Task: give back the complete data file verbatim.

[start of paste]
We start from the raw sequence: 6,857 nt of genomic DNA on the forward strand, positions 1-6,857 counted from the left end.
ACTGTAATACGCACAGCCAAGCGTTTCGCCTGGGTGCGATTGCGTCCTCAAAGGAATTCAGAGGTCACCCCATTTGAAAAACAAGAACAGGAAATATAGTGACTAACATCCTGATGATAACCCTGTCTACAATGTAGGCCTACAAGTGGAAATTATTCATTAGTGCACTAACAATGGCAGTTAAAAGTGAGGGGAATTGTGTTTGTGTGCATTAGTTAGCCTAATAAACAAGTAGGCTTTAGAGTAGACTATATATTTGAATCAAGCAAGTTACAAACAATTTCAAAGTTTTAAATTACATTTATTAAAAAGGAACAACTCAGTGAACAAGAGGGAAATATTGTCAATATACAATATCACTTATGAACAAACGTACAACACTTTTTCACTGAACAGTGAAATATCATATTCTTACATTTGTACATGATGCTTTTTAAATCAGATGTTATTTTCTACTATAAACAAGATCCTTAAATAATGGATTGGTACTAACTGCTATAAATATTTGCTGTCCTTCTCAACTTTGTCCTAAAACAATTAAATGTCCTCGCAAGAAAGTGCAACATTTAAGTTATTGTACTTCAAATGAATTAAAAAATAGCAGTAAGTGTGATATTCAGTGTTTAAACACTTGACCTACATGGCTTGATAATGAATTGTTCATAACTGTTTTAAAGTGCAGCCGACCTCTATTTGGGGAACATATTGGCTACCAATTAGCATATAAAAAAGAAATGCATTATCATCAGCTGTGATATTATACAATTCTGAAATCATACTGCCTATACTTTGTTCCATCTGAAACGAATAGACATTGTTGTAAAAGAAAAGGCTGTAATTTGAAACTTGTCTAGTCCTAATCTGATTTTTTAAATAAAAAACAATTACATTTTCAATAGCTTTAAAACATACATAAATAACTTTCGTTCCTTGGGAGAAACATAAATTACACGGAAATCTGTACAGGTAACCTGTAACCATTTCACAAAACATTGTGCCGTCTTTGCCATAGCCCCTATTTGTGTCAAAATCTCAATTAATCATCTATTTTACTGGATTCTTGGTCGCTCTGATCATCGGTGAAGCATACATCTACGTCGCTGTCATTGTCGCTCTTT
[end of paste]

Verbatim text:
We start from the raw sequence: 6,857 nt of genomic DNA on the forward strand, positions 1-6,857 counted from the left end.
ACTGTAATACGCACAGCCAAGCGTTTCGCCTGGGTGCGATTGCGTCCTCAAAGGAATTCAGAGGTCACCCCATTTGAAAAACAAGAACAGGAAATATAGTGACTAACATCCTGATGATAACCCTGTCTACAATGTAGGCCTACAAGTGGAAATTATTCATTAGTGCACTAACAATGGCAGTTAAAAGTGAGGGGAATTGTGTTTGTGTGCATTAGTTAGCCTAATAAACAAGTAGGCTTTAGAGTAGACTATATATTTGAATCAAGCAAGTTACAAACAATTTCAAAGTTTTAAATTACATTTATTAAAAAGGAACAACTCAGTGAACAAGAGGGAAATATTGTCAATATACAATATCACTTATGAACAAACGTACAACACTTTTTCACTGAACAGTGAAATATCATATTCTTACATTTGTACATGATGCTTTTTAAATCAGATGTTATTTTCTACTATAAACAAGATCCTTAAATAATGGATTGGTACTAACTGCTATAAATATTTGCTGTCCTTCTCAACTTTGTCCTAAAACAATTAAATGTCCTCGCAAGAAAGTGCAACATTTAAGTTATTGTACTTCAAATGAATTAAAAAATAGCAGTAAGTGTGATATTCAGTGTTTAAACACTTGACCTACATGGCTTGATAATGAATTGTTCATAACTGTTTTAAAGTGCAGCCGACCTCTATTTGGGGAACATATTGGCTACCAATTAGCATATAAAAAAGAAATGCATTATCATCAGCTGTGATATTATACAATTCTGAAATCATACTGCCTATACTTTGTTCCATCTGAAACGAATAGACATTGTTGTAAAAGAAAAGGCTGTAATTTGAAACTTGTCTAGTCCTAATCTGATTTTTTAAATAAAAAACAATTACATTTTCAATAGCTTTAAAACATACATAAATAACTTTCGTTCCTTGGGAGAAACATAAATTACACGGAAATCTGTACAGGTAACCTGTAACCATTTCACAAAACATTGTGCCGTCTTTGCCATAGCCCCTATTTGTGTCAAAATCTCAATTAATCATCTATTTTACTGGATTCTTGGTCGCTCTGATCATCGGTGAAGCATACATCTACGTCGCTGTCATTGTCGCTCTTT